East meets west, without much friction, in the restructured German army

June 10, 1991|By Ian Johnson | Ian Johnson,Special to The Sun

NEUBRANDENBURG, Germany -- In Europe's biggest tank workshop, the new German army has found an unlikely symbol: a 45-ton armored firetruck.

Built on the chassis of a Soviet T-55 tank, the "water buffalo" is a mixture of East and West, built in the East German workshop but now integrated into united Germany's Western-equipped army.

And with proposals calling for the tank to be sent to catastrophes around the world, it also exemplifies the army's plans to be active overseas.

This and other signs of the East and West German armies' smooth integration have confounded many critics who expected the 41-year archenemies to mix like water and oil.

In fact, the West German Bundeswehr has managed to absorb the East German National People's Army more easily than the two countries themselves are integrating.

And more importantly for the future, the newly expanded Bundeswehr is setting an example for the public and politicians by confidently taking on unprecedented overseas commitments that give skeptics little room for criticism.

Currently, for example, Bundeswehr helicopters are flying missions to remote Kurdish refugee camps in Iran. Although this means that the Bundeswehr is being deployed outside NATO territory for the first time, few left-of-center critics have been able to criticize an action that is saving lives.

"For some, this sounds the alarm," said a military analyst, Joerg Bischoff. "But who can oppose helping the Kurds?"

Other actions, such as sending helicopter minesweepers and armyoil-spill experts to the Persian Gulf, also are viewed by most people as humanitarian and thus uncontroversial, Mr. Bischoff said, although some are worried about setting precedents.

And now the "water buffalo" is being touted as a possible reinforcement for oil-fighting crews working to extinguish and cap the Kuwaiti oil fields. Capable of shooting 15,000 liters of water 80 yards in less than five minutes, it is also seen as an ideal forest fire fighter.

The huge tractor, however, is one of the few pieces of East bloc equipment to make it in the high-tech Bundeswehr.

Most of the other systems, such as the Soviet-built Type 764 armored-infantry fighting vehicle and the MI-8 and MI-14 helicopters, are viewed as temporary replacements for equipment donated to the allied war effort in Iraq or stopgaps until new NATO-standard equipmentcomes on line.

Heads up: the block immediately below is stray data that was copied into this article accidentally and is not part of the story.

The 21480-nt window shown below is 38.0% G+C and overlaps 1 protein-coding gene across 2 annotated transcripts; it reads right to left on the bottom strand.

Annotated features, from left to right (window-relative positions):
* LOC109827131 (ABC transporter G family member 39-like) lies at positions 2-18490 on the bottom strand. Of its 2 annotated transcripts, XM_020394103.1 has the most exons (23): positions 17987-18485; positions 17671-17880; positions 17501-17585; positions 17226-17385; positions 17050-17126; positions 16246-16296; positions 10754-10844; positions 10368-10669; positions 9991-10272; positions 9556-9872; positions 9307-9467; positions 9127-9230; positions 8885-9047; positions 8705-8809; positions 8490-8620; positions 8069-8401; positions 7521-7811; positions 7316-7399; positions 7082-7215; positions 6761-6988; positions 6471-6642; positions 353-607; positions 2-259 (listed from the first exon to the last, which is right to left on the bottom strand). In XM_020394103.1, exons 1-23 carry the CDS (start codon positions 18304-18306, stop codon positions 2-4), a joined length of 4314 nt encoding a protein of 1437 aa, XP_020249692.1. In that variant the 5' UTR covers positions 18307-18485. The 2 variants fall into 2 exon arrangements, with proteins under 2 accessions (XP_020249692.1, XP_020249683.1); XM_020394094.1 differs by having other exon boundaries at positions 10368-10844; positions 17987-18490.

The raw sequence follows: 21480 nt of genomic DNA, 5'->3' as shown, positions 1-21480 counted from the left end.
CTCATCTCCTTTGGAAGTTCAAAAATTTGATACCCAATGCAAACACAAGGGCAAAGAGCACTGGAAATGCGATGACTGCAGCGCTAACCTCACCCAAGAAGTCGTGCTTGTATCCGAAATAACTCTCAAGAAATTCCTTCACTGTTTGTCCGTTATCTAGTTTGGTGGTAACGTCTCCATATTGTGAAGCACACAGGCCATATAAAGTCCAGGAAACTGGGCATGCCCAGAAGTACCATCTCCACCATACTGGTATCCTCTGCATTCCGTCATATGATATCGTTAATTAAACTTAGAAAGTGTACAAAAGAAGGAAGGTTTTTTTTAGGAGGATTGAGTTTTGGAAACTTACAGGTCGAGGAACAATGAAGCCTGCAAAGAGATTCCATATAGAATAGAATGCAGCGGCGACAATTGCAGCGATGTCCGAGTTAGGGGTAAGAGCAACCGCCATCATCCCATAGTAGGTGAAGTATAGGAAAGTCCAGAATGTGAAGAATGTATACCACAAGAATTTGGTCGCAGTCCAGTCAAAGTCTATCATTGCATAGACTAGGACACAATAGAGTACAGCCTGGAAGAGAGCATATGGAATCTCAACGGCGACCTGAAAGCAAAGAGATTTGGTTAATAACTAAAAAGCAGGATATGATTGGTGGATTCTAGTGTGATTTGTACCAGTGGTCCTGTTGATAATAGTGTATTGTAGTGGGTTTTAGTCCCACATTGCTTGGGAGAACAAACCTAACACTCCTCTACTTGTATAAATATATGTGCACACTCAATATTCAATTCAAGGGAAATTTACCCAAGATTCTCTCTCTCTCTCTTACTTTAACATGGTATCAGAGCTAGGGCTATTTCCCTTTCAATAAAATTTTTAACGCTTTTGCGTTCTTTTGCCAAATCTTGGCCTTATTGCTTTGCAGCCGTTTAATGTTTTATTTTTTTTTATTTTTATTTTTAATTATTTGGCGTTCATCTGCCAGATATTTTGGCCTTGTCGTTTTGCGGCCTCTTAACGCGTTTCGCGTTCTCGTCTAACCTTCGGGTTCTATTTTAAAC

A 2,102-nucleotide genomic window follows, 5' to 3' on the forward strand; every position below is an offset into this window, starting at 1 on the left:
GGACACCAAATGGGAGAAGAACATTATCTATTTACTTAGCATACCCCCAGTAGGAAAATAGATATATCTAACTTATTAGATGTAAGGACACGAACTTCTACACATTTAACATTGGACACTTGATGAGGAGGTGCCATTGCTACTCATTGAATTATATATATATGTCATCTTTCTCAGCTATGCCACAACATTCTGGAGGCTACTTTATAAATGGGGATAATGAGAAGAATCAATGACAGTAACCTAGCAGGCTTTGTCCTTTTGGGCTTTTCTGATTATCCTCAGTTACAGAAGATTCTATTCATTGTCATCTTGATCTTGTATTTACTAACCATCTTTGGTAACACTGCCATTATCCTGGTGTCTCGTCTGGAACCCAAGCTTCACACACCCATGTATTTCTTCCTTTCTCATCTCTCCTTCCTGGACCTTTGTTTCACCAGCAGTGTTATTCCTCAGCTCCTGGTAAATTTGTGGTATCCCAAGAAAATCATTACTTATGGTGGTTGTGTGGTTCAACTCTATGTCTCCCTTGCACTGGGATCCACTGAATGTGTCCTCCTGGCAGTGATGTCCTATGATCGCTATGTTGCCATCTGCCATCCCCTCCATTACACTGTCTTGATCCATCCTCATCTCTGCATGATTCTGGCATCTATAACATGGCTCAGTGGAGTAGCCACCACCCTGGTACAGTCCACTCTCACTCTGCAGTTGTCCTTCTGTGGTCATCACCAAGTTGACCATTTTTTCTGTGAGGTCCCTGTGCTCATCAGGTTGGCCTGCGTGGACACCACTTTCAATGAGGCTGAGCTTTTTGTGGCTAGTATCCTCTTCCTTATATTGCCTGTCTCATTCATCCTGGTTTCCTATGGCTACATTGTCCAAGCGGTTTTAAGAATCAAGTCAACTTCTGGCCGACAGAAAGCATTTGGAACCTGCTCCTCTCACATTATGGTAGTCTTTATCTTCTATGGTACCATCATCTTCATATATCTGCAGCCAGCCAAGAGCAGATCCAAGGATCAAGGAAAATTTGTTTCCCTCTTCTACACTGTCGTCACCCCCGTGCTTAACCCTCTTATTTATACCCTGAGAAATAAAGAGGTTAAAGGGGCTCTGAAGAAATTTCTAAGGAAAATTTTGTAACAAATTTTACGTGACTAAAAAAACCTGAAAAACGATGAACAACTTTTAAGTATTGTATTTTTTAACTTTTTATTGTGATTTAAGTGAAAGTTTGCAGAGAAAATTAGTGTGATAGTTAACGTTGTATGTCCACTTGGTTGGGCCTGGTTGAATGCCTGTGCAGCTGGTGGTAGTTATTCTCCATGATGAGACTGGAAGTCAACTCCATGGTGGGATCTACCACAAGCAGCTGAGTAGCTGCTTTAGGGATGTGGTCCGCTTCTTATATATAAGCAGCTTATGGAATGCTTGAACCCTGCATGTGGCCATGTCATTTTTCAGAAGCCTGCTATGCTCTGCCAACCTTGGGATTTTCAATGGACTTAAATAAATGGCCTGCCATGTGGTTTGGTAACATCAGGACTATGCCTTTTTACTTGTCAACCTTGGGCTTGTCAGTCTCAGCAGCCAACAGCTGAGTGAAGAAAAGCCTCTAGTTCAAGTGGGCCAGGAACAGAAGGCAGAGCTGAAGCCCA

Other Soviet high-performance weapons, such as the MiG-29 fighter, have already been rejected because using them could make the military dependent on Soviet spare parts.

Tanks have also been rejected for similar reasons and because refitting them to meet more stringent Western noise and safety requirements would cost too much.

Putting career East German soldiers under Bundeswehr command has also worked relatively smoothly.

The Bundeswehr's 500,000 troops and the East German army's 130,000 are required by treaty to be united and then cut to 370,000.

The former East German army is already down to 64,000, and the Bundeswehr is slicing its share by reducing the length of military service to 12 months.

Still, there have been grumblings in the east about the low number offormer East German officers who have passed strict Bundeswehr screening procedures into the new western command structures being established.

A true assessment of the army's integration may not be possible until eastern officers successfully function in the new decentralized command structures, Mr. Bischoff believes.

"The slogans about being an armed organ of the working class have disappeared from the barracks, but what the old officers are thinking may not be apparent until they get their own command, although I don't think that this will happen for years," Mr. Bischoff said.

Some former East German soldiers, however, believe that the Bundeswehr troops are the ones with the wrong attitude.

"I sometimes feel that there is a victor's mentality among the western officers. Some are decent, but others feel they've won a war," Cpl.Karl Strauss said at the Neubrandenburg tank workshop.

Unlike most of his colleagues who collected $4,500 in compensation and left last year, Corporal Strauss has decided to try his luck with the Bundeswehr. He passed one screening, in which party activists were sent packing, and feels he has a good chance at staying on because of his specialist's knowledge in scrapping tanks.

Employment is one of the Bundeswehr's biggest roles in former East Germany.

Besides keeping an eye on the 340,000 Soviet troops still in eastern Germany, the Bundeswehr is also an employer in many economically depressed areas. With its huge halls the size of four football fields, for example, the tank workshop in Neubrandenburg employs 4,300 people.

"There are a lot of tanks here, and all of them have to go. It's a satisfying job," Corporal Strauss said.

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